Rich Russians offered a Caribbean shortcut to US visas by paying their way to a Grenadian passport
- Insider investigated how rich Russians could move to the US by investing in Grenada's economy.
- A visa firm is offering the shortcut after Vladimir Putin announced a partial military mobilization.
Five days after Russian President Vladimir Putin announced a partial military mobilization, a Russian visa company rushed to offer citizens a way out.
"Grenada is called 'little Switzerland,'" United Passport wrote in a Telegram message on September 25. "It's an affordable program for the whole family."
For as little as $150,000, Russians can become citizens of Grenada, the visa company said.
But an American flag in the background of the advertisement hints at the real prize: a US visa.
In a Telegram channel with more than 300,000 subscribers and dedicated to helping Russians find ways out of their country, United Passport appeared to take advantage of the geopolitical situation.
But the founding attorney for the Batrakova Law Office, Irina Batrakova, told Insider that her Oregon firm had primarily been dealing with inquiries from Russians seeking to move to the US.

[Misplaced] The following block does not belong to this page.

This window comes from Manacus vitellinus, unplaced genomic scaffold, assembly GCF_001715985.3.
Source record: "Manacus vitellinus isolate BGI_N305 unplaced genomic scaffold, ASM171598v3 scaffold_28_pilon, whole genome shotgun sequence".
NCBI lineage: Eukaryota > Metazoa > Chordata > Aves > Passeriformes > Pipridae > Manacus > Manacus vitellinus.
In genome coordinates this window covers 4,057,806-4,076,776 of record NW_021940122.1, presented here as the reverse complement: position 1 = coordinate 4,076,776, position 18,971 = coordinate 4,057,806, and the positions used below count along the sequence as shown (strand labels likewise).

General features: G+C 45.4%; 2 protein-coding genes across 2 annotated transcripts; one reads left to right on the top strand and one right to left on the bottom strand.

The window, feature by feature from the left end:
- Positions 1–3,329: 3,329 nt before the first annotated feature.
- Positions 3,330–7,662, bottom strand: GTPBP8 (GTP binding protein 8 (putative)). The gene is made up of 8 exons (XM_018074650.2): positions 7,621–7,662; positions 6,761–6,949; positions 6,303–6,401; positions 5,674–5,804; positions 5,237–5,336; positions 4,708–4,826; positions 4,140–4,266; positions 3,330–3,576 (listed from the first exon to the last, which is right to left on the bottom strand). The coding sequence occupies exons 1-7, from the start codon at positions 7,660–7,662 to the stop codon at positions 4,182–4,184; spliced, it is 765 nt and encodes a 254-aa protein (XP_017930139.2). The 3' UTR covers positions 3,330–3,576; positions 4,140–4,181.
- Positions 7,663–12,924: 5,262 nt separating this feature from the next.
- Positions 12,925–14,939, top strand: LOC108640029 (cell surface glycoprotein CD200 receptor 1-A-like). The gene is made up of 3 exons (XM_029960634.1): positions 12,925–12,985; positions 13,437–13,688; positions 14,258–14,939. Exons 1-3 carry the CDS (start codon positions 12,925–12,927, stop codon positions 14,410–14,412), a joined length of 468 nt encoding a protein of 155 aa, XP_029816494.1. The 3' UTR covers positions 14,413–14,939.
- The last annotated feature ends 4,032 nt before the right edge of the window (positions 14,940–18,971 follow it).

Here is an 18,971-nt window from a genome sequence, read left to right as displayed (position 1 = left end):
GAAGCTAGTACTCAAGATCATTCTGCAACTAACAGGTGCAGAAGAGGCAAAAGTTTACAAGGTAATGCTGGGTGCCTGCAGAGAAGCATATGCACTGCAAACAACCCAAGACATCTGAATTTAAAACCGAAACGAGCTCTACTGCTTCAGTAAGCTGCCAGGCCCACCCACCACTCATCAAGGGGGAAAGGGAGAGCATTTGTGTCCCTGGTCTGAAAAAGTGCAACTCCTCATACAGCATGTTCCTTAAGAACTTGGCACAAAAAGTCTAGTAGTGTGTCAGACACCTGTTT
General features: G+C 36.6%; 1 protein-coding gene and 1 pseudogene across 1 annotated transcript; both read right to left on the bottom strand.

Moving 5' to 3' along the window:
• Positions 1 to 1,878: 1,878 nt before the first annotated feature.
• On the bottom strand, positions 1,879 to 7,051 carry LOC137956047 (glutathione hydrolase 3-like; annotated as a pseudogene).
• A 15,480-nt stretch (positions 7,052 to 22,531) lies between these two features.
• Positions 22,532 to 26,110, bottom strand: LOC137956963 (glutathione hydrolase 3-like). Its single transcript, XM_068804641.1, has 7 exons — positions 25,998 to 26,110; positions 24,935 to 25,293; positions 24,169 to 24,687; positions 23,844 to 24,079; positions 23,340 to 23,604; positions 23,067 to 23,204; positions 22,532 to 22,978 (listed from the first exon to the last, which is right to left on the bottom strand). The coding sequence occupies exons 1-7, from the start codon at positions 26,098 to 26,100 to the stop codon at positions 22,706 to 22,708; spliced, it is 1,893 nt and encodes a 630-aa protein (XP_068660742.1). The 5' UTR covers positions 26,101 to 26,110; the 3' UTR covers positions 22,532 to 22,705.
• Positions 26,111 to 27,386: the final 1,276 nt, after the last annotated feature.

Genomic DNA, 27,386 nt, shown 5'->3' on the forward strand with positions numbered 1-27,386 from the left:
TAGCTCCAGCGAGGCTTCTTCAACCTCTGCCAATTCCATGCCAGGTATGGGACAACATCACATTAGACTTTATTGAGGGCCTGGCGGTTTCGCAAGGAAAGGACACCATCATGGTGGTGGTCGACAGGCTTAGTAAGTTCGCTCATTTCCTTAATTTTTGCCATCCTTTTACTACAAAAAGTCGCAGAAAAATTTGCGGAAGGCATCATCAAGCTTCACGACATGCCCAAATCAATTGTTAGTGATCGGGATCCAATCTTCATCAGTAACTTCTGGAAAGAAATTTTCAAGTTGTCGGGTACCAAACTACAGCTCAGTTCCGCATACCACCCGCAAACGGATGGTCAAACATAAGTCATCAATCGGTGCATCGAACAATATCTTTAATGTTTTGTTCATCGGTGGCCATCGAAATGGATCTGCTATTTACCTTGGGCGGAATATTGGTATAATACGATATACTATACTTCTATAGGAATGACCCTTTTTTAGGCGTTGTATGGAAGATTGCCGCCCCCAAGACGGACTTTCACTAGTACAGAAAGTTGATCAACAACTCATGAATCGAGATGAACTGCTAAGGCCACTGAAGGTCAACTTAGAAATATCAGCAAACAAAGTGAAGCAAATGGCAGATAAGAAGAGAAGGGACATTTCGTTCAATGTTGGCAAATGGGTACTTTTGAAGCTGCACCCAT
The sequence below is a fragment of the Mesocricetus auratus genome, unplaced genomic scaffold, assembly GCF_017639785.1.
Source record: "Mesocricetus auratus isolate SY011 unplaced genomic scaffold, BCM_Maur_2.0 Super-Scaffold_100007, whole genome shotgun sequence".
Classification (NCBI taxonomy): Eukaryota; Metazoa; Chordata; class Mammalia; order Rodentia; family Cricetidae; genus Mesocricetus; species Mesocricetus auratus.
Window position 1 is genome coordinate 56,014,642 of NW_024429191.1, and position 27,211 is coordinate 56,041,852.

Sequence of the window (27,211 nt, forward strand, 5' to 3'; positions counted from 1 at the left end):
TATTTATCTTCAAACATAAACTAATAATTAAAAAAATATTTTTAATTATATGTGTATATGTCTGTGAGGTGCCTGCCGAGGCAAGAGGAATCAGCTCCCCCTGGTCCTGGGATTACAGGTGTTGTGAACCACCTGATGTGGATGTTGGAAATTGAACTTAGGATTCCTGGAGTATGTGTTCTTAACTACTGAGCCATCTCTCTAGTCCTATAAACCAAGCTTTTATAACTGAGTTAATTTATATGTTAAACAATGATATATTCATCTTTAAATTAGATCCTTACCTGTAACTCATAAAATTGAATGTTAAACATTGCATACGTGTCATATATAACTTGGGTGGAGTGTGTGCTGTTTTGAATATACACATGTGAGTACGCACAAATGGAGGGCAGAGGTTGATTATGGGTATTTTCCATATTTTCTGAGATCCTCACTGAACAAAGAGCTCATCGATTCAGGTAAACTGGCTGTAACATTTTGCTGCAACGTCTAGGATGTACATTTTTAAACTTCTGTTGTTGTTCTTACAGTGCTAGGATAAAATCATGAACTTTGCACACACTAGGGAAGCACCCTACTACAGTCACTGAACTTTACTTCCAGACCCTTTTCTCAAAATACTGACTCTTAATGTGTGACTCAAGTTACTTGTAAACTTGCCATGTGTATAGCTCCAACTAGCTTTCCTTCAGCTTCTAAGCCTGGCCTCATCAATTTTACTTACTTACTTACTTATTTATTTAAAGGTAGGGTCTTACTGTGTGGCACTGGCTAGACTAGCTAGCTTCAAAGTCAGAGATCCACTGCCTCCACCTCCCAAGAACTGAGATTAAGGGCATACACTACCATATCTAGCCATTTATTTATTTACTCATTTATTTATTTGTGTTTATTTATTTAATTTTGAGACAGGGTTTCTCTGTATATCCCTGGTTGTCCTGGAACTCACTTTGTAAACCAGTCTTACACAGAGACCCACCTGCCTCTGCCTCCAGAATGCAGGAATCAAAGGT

In the Telegram channel, United Passport advertised the possibility of getting to the US on an E-2 visa. Russians can apply for an E-2 visa only by first obtaining citizenship in a treaty country, a category that includes Grenada but excludes Russia.
The InterContinental Grenada Resort option
Insider contacted United Passport and posed as a customer who wanted to enter the US with his family via Grenada, insisting that Grenada be merely a stepping stone to a new life in America.
Grenada stopped Russians from applying for citizenship through an investment after their country invaded Ukraine in February. The restriction was lifted in July and replaced by "enhanced scrutiny" of Russian applicants, Karline Purcell, the CEO of Grenada's Citizenship By Investment Programme, told Investment Migration Insider, adding that only nonsanctioned Russians could apply.
In multiple exchanges on WhatsApp, United Passport told Insider Wednesday that one business opportunity would get us a Grenadian passport and, in turn, a US visa.
"There are only 300 shares left at the InterContinental Hotel," the company said.
It was referring to part ownership of the new InterContinental Grenada Resort, an IHG Hotels & Resorts development. The stake would cost $316,000. It would lead to Grenada "giving you and your family passports for it," the visa company said, which would entitle you to apply for an E-2, a nonimmigrant visa that typically lasts for five years but can be renewed an unlimited number of times.